A new election tally shows that Hillary Clinton is leading President-elect Donald Trump by 2 million votes as of Nov. 23, more than two weeks after Election Day.
Clinton, a Democrat, lost the Electoral College vote after Trump clinched 270 votes.
Clinton netted 64,223,958 votes, as compared to Trump’s 62,206,395 votes, says Dave Wasserman of the nonpartisan Cook Political Report, as reported by Politico.
On Tuesday, Trump told New York Times reporters in a meeting that he would “rather do the popular vote” and wasn’t “a fan of the Electoral College.” He said as much in a 2012 tweet after Republican Mitt Romney lost to President Barack Obama, saying it was a “disaster for a democracy.”
After Election Day this year, Trump tweeted: “The Electoral College is actually genius in that it brings all states, including the smaller ones, into play. Campaigning is much different!”
Last week, he doubled down in tweeting that “if the election were based on total popular vote I would have campaigned in N.Y. Florida and California and won even bigger and more easily.”
Reince Priebus, the president-elect’s chief of staff, described Trump’s victory on Nov. 8 as an “electoral landslide.” He added, “The American people agreed that Donald Trump’s vision for America is what this country has been waiting for,” according to ABC’s “Good Morning America.”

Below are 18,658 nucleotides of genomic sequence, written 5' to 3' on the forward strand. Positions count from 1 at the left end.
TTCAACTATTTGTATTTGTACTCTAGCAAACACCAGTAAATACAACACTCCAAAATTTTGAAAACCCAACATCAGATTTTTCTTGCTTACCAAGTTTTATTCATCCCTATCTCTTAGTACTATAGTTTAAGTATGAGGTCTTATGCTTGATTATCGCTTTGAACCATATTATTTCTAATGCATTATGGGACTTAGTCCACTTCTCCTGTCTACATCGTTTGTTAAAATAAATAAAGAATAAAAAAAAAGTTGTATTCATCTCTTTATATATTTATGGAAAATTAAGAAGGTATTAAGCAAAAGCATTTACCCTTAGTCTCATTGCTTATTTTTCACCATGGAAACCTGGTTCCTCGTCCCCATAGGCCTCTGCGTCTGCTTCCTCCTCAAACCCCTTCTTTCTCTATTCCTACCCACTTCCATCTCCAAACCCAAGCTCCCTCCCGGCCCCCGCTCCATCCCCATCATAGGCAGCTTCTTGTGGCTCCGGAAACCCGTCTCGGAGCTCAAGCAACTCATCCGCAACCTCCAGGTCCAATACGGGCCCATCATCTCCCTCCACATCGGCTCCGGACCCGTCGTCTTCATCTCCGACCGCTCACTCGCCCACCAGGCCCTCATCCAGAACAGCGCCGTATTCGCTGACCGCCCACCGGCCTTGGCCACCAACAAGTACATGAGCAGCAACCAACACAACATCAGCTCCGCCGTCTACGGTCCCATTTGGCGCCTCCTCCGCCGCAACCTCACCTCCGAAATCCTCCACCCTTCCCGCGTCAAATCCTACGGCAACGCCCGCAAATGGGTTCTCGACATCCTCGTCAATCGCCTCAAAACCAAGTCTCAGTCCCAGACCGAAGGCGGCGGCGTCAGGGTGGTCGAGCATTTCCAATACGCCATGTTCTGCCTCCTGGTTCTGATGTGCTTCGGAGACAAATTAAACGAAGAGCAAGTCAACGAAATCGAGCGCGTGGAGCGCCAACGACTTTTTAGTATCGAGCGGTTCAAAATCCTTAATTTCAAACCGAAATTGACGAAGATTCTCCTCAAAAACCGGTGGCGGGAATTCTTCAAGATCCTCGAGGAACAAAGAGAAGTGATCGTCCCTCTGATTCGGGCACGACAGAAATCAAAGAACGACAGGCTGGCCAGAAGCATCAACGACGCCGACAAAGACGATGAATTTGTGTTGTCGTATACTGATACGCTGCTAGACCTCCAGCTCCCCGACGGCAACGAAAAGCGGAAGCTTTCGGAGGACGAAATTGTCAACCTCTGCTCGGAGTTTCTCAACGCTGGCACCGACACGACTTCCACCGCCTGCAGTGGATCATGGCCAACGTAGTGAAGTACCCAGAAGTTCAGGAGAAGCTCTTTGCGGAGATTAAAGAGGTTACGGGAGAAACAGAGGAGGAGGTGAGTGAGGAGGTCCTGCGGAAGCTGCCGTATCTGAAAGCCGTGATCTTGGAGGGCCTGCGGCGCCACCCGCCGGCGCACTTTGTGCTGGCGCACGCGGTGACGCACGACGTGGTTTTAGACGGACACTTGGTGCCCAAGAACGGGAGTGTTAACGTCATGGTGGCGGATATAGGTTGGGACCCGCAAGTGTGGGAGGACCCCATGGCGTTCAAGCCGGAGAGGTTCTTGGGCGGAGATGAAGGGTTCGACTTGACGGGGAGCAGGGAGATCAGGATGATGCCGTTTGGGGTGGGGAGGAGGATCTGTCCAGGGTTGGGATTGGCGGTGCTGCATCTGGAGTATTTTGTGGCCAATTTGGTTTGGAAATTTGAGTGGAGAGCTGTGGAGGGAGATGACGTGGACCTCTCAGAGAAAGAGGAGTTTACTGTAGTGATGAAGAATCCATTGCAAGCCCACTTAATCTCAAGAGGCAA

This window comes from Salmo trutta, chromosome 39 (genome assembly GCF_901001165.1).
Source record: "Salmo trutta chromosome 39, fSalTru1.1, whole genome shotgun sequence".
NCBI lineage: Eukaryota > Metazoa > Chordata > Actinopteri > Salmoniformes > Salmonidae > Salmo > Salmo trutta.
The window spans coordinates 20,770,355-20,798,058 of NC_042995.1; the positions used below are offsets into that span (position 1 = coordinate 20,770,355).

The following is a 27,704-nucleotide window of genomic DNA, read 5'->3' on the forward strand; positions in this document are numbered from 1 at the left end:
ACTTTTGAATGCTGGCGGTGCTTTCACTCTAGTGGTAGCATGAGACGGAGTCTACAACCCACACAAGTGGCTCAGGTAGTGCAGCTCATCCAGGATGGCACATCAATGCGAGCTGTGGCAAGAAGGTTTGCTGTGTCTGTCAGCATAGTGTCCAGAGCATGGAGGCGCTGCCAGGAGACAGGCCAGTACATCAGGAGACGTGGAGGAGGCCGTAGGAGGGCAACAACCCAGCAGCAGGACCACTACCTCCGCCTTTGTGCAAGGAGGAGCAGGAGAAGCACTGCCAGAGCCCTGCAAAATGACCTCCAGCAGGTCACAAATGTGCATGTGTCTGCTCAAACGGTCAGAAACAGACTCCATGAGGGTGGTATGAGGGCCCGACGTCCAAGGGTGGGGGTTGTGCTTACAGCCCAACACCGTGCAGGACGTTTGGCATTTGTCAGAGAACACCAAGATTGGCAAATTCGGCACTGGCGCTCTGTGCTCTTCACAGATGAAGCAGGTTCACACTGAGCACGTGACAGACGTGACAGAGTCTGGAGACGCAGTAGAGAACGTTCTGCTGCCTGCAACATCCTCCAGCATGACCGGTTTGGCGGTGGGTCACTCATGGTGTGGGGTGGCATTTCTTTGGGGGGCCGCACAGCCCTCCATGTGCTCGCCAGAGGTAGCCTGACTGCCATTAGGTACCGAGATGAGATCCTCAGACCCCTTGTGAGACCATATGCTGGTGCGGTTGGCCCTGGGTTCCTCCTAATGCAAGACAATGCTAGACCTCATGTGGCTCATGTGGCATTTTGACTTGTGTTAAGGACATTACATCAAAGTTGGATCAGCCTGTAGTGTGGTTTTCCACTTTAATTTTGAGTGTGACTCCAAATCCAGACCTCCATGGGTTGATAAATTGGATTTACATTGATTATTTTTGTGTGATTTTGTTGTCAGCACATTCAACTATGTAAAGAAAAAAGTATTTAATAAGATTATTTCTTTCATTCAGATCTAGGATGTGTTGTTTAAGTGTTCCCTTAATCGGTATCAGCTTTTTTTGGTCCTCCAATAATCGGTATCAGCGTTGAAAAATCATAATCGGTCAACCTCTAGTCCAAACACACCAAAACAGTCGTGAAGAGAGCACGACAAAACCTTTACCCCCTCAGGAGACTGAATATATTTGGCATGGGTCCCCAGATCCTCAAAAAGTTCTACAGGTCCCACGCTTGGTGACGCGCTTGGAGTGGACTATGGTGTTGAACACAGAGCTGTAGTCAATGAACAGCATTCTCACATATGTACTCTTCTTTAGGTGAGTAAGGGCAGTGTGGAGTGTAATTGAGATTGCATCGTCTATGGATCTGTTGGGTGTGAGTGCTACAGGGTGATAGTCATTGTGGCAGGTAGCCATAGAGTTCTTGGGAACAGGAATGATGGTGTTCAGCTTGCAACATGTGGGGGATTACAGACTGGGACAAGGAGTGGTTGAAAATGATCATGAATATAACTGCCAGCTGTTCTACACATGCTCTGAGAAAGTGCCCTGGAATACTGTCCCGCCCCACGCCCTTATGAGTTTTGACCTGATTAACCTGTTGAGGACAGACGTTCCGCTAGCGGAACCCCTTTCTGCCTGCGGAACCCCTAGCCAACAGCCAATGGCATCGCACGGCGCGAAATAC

— HLN (@HLNTV) November 23, 2016
Several members of the Electoral College are now trying to block Trump when they convene to vote. According to the New York Post, six Democrats on the Electoral College will abandon voting for Hillary Clinton to vote for a Republican other than Donald Trump in the hopes that Republican electors will join them in keeping Trump under 270 votes.
They would have to persuade 37 Republican electors to defect. Even if that succeeded, however, the Republican-controlled House of Representatives could simply opt to elect Trump.
“If no candidate receives a majority of Electoral votes, the House of Representatives elects the President from the 3 Presidential candidates who received the most Electoral votes,” according to Archives.gov. “Each state delegation has one vote. The Senate would elect the Vice President from the 2 Vice Presidential candidates with the most Electoral votes.”
During the 2000 election, Al Gore beat George W. Bush by about 500,000 votes—but Bush won the Electoral College.